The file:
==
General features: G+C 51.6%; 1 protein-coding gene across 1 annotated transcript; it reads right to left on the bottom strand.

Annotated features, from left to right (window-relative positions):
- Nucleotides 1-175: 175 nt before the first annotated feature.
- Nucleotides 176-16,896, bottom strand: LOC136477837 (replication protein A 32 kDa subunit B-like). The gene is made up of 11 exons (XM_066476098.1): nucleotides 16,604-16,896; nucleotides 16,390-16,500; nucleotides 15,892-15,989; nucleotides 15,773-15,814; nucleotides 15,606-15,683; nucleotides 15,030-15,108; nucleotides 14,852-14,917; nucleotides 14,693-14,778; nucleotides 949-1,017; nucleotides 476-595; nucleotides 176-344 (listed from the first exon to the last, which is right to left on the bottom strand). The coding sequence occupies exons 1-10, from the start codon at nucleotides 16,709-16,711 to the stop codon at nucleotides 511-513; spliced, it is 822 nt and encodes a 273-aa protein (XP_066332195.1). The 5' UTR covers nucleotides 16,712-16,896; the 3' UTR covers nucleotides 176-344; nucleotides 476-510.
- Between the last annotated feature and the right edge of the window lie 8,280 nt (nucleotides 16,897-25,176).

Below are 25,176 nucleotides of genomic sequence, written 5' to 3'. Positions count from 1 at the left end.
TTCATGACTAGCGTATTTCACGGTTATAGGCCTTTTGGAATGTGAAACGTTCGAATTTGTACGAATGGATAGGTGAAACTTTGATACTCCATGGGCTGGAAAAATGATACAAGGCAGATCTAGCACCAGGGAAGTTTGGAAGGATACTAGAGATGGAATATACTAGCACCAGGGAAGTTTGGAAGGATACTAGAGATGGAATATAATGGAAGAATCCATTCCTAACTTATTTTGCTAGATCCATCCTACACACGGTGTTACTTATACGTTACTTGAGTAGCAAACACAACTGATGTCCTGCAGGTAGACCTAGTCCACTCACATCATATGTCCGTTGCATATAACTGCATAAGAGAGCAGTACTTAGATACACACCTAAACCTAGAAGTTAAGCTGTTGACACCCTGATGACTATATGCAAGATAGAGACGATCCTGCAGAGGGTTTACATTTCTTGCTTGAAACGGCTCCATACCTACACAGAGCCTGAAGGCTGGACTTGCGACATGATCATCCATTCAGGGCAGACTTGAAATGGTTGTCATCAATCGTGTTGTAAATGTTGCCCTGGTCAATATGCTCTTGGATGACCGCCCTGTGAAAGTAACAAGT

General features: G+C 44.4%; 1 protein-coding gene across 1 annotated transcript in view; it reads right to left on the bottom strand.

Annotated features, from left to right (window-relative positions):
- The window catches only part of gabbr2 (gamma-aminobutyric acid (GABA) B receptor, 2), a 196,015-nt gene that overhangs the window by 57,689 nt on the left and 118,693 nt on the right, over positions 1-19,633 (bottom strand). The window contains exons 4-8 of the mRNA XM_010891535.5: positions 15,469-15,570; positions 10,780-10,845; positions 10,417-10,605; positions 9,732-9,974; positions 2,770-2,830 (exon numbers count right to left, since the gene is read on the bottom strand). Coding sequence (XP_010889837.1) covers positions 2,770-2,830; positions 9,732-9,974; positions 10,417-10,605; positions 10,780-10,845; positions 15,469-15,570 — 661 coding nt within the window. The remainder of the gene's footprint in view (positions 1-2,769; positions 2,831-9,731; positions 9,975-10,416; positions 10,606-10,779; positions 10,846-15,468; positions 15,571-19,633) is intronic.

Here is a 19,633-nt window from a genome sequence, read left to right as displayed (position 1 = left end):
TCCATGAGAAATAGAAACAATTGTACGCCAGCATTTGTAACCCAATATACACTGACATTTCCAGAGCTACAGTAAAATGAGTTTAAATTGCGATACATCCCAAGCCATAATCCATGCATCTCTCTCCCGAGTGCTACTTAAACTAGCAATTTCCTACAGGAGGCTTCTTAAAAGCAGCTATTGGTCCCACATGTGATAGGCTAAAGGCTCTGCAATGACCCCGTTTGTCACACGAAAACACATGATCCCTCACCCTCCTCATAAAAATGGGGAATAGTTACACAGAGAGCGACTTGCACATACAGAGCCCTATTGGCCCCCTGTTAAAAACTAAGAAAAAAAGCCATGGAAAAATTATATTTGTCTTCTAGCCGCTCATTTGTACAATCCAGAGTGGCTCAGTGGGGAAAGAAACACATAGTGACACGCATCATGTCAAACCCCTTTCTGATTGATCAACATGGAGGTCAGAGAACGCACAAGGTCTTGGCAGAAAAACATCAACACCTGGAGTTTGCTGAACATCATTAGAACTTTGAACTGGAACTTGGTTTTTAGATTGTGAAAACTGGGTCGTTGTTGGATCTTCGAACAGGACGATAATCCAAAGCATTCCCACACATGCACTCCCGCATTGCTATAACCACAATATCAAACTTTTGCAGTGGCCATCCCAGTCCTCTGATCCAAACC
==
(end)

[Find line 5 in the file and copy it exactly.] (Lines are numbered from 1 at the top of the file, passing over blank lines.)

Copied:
- Between the last annotated feature and the right edge of the window lie 8,280 nt (nucleotides 16,897-25,176).